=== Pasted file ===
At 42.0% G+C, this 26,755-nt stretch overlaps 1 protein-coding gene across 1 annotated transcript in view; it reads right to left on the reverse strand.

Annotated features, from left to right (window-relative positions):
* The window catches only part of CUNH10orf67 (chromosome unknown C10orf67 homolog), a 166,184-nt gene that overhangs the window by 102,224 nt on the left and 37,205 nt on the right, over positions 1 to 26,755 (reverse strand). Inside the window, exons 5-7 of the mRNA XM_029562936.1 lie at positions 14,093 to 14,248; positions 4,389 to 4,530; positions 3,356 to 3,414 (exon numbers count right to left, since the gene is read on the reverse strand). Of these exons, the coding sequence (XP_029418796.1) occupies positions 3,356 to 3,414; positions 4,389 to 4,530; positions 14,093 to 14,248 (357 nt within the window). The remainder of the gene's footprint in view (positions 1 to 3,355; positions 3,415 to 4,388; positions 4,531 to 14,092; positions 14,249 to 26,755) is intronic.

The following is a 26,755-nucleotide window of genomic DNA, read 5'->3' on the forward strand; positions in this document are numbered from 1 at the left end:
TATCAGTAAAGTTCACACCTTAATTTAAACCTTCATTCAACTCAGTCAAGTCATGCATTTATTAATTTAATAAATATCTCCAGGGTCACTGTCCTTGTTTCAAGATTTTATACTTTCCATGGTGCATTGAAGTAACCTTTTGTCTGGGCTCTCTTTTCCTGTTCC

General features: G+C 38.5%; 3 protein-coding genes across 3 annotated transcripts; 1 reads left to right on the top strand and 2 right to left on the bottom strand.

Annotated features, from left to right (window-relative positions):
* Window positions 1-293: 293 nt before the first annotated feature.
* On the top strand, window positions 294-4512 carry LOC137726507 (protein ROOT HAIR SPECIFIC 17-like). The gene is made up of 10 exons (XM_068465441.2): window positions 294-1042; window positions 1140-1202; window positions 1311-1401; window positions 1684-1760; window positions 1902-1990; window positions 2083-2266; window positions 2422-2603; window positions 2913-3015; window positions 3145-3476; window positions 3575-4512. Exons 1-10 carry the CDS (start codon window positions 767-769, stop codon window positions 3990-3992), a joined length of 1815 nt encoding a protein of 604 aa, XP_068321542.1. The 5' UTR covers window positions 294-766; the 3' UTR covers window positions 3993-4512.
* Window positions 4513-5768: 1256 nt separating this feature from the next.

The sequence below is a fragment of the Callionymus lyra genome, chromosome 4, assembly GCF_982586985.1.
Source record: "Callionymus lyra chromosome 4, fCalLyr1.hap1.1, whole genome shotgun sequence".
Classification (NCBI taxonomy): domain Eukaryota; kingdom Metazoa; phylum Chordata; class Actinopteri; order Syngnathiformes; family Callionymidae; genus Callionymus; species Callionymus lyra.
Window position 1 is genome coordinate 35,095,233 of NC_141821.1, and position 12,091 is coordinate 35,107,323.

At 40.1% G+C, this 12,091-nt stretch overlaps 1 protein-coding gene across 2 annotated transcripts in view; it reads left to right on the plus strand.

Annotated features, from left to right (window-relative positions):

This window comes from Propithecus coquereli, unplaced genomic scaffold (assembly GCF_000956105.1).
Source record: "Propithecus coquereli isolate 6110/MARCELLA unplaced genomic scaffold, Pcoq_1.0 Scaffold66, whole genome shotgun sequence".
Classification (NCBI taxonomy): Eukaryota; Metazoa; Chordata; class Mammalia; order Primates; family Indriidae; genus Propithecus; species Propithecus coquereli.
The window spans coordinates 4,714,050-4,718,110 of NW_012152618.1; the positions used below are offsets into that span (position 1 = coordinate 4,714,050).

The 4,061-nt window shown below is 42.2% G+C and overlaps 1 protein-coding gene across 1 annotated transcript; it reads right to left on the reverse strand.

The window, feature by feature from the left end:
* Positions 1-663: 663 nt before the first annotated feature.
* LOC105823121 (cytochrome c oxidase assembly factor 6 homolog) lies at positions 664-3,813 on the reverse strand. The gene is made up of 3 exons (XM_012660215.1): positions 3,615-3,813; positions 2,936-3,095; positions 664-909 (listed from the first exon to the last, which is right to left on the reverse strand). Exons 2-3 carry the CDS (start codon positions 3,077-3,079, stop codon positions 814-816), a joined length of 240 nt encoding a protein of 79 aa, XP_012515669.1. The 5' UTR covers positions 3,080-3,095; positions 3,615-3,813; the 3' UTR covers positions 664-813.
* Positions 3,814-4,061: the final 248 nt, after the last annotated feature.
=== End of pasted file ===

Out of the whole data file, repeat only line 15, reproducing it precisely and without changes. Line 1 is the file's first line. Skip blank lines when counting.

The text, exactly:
At 40.1% G+C, this 12,091-nt stretch overlaps 1 protein-coding gene across 2 annotated transcripts in view; it reads left to right on the plus strand.